A group of students is suing their Catholic Jesuit university for refusing to grant religious exemptions to the school’s COVID-19 vaccination mandate.
On September 8, four students filed a lawsuit against Creighton University claiming that the school violates students’ religious freedoms by refusing to provide a religious exemption to the COVID-19 vaccine. The lawsuit specifically charges Creighton with “arbitrary and disparate treatment of students and violations of religious freedom,” according to a press release.
The students’ legal representation says the school set a September 7 deadline for students to file proof of vaccination. The mandate applies to all Creighton students, even those who exclusively attend online classes. The school announced that anyone who refused to present proof of vaccination by the September 7 deadline would be “administratively withdrawn from the school.”
The university initially issued religious waivers for students when the vaccines were under Emergency Use Authorization, though the religious exemption was removed after the Pfizer-BioNTech vaccine received full FDA approval on August 23. Creighton informed students that they must get the COVID-19 vaccine, submit a medical exemption, or withdraw from the university.
On September 8, students who had not filed proof of vaccination began receiving notification from the university, advising them that their school account had been placed on hold. Some students were informed that they cannot attend classes until they upload their vaccination records.
According to the lawsuit, students allege that the university’s policies make them “feel that they are being pressured and coerced to receive a vaccination that they do not want.” Creighton is the only university in the Big East Conference that does not permit religious exemptions, except for the University of Connecticut which dubs religious exemptions as “personal exemptions.”
Robert Sullivan, the students’ legal representation, said that a Catholic school should not force students to choose between an education and their “sincerely held” religious beliefs.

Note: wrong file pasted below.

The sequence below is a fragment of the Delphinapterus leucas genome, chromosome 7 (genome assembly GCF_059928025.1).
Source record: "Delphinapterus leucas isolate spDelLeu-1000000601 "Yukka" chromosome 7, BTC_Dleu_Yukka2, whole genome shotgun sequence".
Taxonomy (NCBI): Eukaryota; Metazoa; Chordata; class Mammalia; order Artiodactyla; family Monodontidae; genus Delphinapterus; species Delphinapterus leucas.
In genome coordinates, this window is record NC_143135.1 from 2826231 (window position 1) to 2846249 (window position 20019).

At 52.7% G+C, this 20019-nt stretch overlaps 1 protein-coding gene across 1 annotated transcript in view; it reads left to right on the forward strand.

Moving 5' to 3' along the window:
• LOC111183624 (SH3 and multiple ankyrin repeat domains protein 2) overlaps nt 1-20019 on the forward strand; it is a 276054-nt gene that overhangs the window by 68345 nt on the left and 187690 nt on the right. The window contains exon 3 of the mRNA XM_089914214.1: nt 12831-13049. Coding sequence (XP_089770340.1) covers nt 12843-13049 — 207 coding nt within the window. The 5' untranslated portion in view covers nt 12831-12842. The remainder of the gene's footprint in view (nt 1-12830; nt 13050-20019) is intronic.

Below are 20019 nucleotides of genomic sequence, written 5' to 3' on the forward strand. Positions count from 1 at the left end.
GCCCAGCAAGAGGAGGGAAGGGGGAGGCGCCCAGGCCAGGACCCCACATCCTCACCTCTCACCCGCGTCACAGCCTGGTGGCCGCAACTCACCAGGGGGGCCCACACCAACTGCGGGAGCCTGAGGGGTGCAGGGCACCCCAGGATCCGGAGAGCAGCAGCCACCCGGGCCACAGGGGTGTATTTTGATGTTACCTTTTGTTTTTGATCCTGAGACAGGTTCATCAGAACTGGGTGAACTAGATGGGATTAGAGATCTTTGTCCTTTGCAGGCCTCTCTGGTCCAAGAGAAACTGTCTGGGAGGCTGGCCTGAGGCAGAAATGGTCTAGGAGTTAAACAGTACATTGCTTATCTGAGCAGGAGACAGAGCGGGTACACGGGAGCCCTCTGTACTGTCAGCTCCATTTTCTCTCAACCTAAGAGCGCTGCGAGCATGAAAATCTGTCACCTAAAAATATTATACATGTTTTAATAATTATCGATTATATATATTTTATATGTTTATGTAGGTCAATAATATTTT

“Many students and parents are disturbed that a religious institution is not allowing religious exemptions,” Sullivan said. “A Catholic university should never be placing its students in such a position where they may be required to violate the teachings of the Church.”
Lauren Ramaekers, one of the students named as a plaintiff in the suit, is the president of Creighton’s Students for Life group and claims she opposed the vaccine because of the “use of abortion-derived fetal cells in the research and development of the vaccines.”
According to Nebraska Medicine, the COVID-19 vaccines do not “contain any aborted fetal cells,” though fetal cell lines were “used in testing during research and development of the mRNA vaccines and during [the] production of the Johnson & Johnson vaccine.”
“[T]he use of fetal tissue, fetal cells, or any ‘product’ of abortion in the development and/or testing of a vaccine or any other medical treatment, is abhorrent to me,” Ramaekers said. “This is a sincerely held religious belief, which impacts my moral and ethical views of the world.”
The student concedes that while Catholic leaders are divided over the morality of vaccinations, though there is no dispute that abortion is “immoral and contrary” to Catholic doctrine. Both Pope Francis and Pope Emeritus Benedict XVI have spoken favorably of the COVID-19 vaccine and have both reportedly received the vaccine. Pope Francis urged Catholics, last month, to get vaccinated against COVID-19.
“Being vaccinated with vaccines authorized by the competent authorities is an act of love. And contributing to ensure the majority of people are vaccinated is an act of love,” the Pope said. “Vaccination is a simple but profound way of promoting the common good and caring for each other, especially the most vulnerable.”
The university’s website notes that vaccinations are not mandated for faculty and staff; instead, they are “strongly encouraged to be vaccinated.”
Creighton issued a warning that reads, in part, “students participating in an on-campus program without verified COVID-19 vaccination documentation (or an approved exemption) may be subject to unenrollment.”
The university’s position raises questions about whether schools can remove students from enrollment mid-semester, and whether the school can keep the students’ tuition.
Related: Quinnipiac University Announces WiFi Restrictions For Unvaccinated Students